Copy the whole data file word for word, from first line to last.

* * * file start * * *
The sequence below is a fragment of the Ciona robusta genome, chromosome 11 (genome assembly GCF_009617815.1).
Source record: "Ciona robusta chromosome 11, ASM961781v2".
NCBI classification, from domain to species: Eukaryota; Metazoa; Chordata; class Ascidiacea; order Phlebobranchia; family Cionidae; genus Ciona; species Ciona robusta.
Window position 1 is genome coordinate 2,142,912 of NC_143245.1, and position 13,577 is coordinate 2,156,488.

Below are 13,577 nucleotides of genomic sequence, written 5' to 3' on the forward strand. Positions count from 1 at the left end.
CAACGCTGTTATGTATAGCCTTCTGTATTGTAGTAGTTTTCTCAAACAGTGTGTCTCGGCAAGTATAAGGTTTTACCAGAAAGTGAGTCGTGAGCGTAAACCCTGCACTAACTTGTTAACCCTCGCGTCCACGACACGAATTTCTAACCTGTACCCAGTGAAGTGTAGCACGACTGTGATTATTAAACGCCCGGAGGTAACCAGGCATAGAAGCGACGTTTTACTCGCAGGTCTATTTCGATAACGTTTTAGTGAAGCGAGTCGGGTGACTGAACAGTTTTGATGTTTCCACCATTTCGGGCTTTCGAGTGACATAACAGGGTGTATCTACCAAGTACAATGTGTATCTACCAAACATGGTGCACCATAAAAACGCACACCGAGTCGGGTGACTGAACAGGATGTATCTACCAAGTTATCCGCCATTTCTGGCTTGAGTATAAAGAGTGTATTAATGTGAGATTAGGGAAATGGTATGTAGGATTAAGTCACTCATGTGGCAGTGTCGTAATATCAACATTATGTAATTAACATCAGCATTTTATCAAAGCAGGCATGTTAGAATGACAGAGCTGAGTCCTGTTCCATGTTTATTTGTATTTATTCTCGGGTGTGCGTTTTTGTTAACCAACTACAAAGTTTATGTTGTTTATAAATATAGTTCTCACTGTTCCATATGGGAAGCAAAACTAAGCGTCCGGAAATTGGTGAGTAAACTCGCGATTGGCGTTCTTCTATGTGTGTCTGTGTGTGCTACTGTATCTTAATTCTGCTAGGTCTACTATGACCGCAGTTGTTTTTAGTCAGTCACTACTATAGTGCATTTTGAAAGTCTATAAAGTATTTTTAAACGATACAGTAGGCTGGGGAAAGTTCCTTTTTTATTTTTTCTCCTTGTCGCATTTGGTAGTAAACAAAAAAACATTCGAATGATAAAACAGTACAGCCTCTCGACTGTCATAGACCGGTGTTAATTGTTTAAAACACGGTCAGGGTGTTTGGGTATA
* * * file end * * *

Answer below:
The sequence below is a fragment of the Ciona robusta genome, chromosome 11 (genome assembly GCF_009617815.1).
Source record: "Ciona robusta chromosome 11, ASM961781v2".
NCBI classification, from domain to species: Eukaryota; Metazoa; Chordata; class Ascidiacea; order Phlebobranchia; family Cionidae; genus Ciona; species Ciona robusta.
Window position 1 is genome coordinate 2,142,912 of NC_143245.1, and position 13,577 is coordinate 2,156,488.

Below are 13,577 nucleotides of genomic sequence, written 5' to 3' on the forward strand. Positions count from 1 at the left end.
CAACGCTGTTATGTATAGCCTTCTGTATTGTAGTAGTTTTCTCAAACAGTGTGTCTCGGCAAGTATAAGGTTTTACCAGAAAGTGAGTCGTGAGCGTAAACCCTGCACTAACTTGTTAACCCTCGCGTCCACGACACGAATTTCTAACCTGTACCCAGTGAAGTGTAGCACGACTGTGATTATTAAACGCCCGGAGGTAACCAGGCATAGAAGCGACGTTTTACTCGCAGGTCTATTTCGATAACGTTTTAGTGAAGCGAGTCGGGTGACTGAACAGTTTTGATGTTTCCACCATTTCGGGCTTTCGAGTGACATAACAGGGTGTATCTACCAAGTACAATGTGTATCTACCAAACATGGTGCACCATAAAAACGCACACCGAGTCGGGTGACTGAACAGGATGTATCTACCAAGTTATCCGCCATTTCTGGCTTGAGTATAAAGAGTGTATTAATGTGAGATTAGGGAAATGGTATGTAGGATTAAGTCACTCATGTGGCAGTGTCGTAATATCAACATTATGTAATTAACATCAGCATTTTATCAAAGCAGGCATGTTAGAATGACAGAGCTGAGTCCTGTTCCATGTTTATTTGTATTTATTCTCGGGTGTGCGTTTTTGTTAACCAACTACAAAGTTTATGTTGTTTATAAATATAGTTCTCACTGTTCCATATGGGAAGCAAAACTAAGCGTCCGGAAATTGGTGAGTAAACTCGCGATTGGCGTTCTTCTATGTGTGTCTGTGTGTGCTACTGTATCTTAATTCTGCTAGGTCTACTATGACCGCAGTTGTTTTTAGTCAGTCACTACTATAGTGCATTTTGAAAGTCTATAAAGTATTTTTAAACGATACAGTAGGCTGGGGAAAGTTCCTTTTTTATTTTTTCTCCTTGTCGCATTTGGTAGTAAACAAAAAAACATTCGAATGATAAAACAGTACAGCCTCTCGACTGTCATAGACCGGTGTTAATTGTTTAAAACACGGTCAGGGTGTTTGGGTATA